Dietary recommendations for sugar are being made by the sugar industry itself

In this day and age, it’s incredibly important to conduct your own research and examine specific sources of information before arriving at a definitive conclusion. Money talks, as they say, and often times that money has the power to shape public opinion for better or for worse. Take the sugar industry, for example, which argues is largely responsible for six decades of science manipulation.

According to an ongoing investigation being conducted by Stanton Glantz from the University of California, San Francisco (UCSF), the sugar industry itself funded a 1967 report that was published in the New England Journal of Medicine, which “singled out fat and cholesterol as the dietary causes of coronary heart disease and downplayed evidence that sucrose consumption was also a risk factor.” In this way, the sugar industry essentially shaped the overall discussion around heart disease and the risks associated with excessive sugar consumption for the next several decades.

In the year 2016, Stanton Glantz and his collaborators published a statement on their findings, which read in part, “The [Sugar Research Foundation] sponsored its first [coronary heart disease] research project in 1965…. The SRF set the reviews objective, contributed articles for inclusion, and received drafts. The SFR’s funding and role was not disclosed.” Glantz and his collaborators further noted that this sugar industry-sponsored research “successfully cast doubt about the hazards of sucrose while promoting fat as the dietary culprit in CHD.”

The dangers and health risks associated with sugar have been well documented by Natural News over the years. In 2014, for instance, Reuben Chow published a piece titled “Warning: Sugar destroys your health in more ways than one.” In it, Chow explained that consuming high amounts of sugar leads to premature aging, various cancers (breast cancer, prostate cancer, ovary, rectum, etc.), diabetes, heart disease, and loss of muscle mass. Other risks associated with sugar consumption include fatigue and low energy, stress, tooth decay and gum disease, yeast infections and digestive problems.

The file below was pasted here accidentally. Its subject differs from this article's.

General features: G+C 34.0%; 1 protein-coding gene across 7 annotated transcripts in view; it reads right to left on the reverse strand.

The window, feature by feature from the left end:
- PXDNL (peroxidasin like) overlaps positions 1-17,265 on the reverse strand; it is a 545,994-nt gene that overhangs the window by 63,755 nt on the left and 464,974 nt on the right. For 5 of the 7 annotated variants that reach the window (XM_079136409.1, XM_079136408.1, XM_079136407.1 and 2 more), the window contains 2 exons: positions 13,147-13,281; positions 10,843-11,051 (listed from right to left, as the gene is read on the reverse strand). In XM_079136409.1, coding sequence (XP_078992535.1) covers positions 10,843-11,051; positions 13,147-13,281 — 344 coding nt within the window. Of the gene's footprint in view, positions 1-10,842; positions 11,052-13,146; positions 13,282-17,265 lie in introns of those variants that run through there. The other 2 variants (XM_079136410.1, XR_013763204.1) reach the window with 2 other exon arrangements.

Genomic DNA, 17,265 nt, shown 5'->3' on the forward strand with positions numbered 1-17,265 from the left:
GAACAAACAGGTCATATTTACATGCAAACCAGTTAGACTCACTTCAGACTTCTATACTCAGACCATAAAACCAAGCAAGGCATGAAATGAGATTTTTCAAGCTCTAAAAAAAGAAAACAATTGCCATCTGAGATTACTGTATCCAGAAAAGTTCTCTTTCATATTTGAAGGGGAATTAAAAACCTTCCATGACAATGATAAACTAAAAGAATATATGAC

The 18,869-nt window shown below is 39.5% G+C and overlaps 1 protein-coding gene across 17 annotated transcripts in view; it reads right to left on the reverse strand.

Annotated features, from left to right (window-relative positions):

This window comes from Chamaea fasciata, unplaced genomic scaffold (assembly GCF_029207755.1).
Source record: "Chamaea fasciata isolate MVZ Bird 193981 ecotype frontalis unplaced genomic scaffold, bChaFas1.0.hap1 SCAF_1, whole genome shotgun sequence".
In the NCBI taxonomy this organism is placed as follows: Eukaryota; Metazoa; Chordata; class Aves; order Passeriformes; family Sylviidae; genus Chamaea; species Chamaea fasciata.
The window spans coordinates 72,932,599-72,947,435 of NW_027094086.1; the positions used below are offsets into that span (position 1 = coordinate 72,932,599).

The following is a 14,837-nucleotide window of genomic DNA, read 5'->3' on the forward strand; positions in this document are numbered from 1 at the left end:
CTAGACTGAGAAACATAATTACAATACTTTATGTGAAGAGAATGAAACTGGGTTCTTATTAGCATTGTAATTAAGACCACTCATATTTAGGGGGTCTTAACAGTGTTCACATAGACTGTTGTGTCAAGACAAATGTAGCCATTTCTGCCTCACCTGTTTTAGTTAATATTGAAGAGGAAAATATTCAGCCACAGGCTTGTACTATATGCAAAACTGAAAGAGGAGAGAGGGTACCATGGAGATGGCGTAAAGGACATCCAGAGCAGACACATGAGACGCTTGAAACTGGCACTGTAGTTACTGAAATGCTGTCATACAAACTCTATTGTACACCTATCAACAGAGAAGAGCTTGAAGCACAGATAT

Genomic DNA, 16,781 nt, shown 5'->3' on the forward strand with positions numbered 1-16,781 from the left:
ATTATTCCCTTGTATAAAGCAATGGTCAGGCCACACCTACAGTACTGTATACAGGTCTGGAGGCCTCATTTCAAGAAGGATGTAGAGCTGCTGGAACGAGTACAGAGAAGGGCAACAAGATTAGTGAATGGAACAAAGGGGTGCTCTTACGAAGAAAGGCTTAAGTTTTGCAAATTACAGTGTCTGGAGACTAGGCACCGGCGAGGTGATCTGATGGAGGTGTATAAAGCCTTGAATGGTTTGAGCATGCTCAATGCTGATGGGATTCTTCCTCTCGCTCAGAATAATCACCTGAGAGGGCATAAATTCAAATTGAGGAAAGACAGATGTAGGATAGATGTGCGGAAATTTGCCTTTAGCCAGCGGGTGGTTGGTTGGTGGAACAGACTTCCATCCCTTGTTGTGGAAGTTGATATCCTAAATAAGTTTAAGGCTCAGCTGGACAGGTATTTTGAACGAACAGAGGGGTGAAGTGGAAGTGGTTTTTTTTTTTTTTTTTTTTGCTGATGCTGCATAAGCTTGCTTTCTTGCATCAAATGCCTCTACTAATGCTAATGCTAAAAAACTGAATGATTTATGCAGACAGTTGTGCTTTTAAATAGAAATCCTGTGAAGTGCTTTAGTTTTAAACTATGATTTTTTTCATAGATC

Chow concluded that “sugary foods are definitely problematic,” and that it would be a good idea for everyone to “stay away from or at least reduce their intake of food products containing refined sugars and refined carbohydrates.”

As if the sugar industry funding a study that was focused on the dietary causes of coronary heart disease wasn’t bad enough, last month, International Business Times reported that a corn syrup lobbyist by the name of Kailee Tkacz is now helping to set USDA dietary guidelines following the issuing of a waiver from White House counsel Donald McGahn last August.

Before setting her sights on becoming a member of the Trump administration back in July of last year, Tkacz was the director of food policy for the Corn Refiners Association, which is a trade group that consists of the four largest producers of corn syrup in the country: Archer Daniels Midland Company, Cargill, Ingredion and Tate & Lyle Americas. Prior to her time with the Corn Refiners Association, Tkacz lobbied on behalf of the Snack Food Association and the National Grocers Association. Before her days as a lobbyist, Tkacz spent a year at the American Legislative Exchange Council as a research analyst on tax policy, and another year at the Charles Koch Institute.

During her time with the Corn Refiners Association, Kailee Tkacz lobbied the USDA, as well as the House of Representatives, the Senate, the Environmental Protection Agency and the FDA on “education regarding federal food policy.” Now this woman, who at one time worked for the largest producers of corn syrup in the country, is setting policy within the Trump administration. If that’s not a conflict of interest, then what is?

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